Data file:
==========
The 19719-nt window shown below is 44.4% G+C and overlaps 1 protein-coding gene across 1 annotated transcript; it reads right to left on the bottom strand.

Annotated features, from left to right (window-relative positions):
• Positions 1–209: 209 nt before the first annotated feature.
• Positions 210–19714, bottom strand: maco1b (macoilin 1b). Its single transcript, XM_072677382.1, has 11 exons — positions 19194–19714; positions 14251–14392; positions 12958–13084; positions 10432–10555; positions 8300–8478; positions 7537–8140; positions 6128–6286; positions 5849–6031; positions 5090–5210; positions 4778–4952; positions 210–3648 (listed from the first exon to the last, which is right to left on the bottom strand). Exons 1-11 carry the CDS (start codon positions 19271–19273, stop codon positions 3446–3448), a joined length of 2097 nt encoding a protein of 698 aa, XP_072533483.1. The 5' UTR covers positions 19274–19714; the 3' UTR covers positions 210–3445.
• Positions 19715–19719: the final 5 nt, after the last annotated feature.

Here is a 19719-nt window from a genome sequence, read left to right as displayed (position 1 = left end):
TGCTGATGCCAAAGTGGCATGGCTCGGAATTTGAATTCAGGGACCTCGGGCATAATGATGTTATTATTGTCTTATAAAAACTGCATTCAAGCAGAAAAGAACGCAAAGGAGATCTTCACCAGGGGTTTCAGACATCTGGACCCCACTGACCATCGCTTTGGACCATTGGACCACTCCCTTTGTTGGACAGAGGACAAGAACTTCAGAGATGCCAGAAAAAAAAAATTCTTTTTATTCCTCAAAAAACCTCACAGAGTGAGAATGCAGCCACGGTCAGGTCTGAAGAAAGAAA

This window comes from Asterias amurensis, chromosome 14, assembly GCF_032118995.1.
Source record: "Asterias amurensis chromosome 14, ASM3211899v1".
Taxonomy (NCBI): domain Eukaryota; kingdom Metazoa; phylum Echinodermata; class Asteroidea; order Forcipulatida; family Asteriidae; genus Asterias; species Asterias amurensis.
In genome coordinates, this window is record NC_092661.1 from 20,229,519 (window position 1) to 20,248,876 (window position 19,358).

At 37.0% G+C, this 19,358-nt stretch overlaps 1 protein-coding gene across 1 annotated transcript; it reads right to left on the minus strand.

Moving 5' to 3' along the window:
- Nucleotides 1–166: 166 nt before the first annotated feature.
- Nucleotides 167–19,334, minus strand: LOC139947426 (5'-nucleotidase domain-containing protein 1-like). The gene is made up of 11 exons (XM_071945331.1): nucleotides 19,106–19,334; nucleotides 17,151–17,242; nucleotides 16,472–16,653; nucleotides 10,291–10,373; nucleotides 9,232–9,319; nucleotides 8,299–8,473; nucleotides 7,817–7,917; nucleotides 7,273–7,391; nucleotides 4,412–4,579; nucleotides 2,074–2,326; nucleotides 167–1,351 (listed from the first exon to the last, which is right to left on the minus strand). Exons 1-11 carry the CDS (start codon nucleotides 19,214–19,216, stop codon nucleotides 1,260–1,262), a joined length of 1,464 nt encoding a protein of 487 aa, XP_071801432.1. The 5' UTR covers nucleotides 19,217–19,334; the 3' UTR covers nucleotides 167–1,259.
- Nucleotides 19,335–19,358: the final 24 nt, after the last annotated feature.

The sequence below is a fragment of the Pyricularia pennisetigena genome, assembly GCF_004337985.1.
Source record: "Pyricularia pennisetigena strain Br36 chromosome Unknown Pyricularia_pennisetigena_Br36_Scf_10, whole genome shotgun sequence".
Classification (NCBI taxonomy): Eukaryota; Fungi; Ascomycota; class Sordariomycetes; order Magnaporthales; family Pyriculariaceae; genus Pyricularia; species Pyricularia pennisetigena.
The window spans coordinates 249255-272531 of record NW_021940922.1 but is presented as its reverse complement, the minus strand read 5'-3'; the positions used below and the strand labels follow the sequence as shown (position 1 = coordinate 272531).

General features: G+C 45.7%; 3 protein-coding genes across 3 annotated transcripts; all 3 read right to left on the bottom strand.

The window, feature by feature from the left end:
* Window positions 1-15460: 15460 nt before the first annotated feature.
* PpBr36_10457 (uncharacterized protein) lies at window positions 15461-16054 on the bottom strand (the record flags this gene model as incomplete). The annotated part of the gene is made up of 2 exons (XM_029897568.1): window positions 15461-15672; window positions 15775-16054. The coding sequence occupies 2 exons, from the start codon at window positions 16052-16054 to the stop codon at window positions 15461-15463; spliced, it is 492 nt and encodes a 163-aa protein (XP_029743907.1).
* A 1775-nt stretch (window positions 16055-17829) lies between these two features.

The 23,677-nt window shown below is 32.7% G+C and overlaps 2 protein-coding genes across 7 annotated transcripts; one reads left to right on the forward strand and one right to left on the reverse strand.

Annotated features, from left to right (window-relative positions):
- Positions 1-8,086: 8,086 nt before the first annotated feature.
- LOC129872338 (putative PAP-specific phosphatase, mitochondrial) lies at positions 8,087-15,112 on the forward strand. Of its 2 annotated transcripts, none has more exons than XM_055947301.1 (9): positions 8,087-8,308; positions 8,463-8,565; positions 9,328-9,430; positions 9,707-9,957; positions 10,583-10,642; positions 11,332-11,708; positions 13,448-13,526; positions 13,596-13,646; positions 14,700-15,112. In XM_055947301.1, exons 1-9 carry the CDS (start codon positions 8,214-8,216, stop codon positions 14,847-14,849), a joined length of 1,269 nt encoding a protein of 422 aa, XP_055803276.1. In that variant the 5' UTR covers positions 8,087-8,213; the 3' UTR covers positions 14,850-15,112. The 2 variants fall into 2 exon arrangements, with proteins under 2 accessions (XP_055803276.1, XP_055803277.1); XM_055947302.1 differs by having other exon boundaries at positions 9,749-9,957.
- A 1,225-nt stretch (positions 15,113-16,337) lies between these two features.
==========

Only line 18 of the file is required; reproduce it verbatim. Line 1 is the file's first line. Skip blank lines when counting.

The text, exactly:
Source record: "Pyricularia pennisetigena strain Br36 chromosome Unknown Pyricularia_pennisetigena_Br36_Scf_10, whole genome shotgun sequence".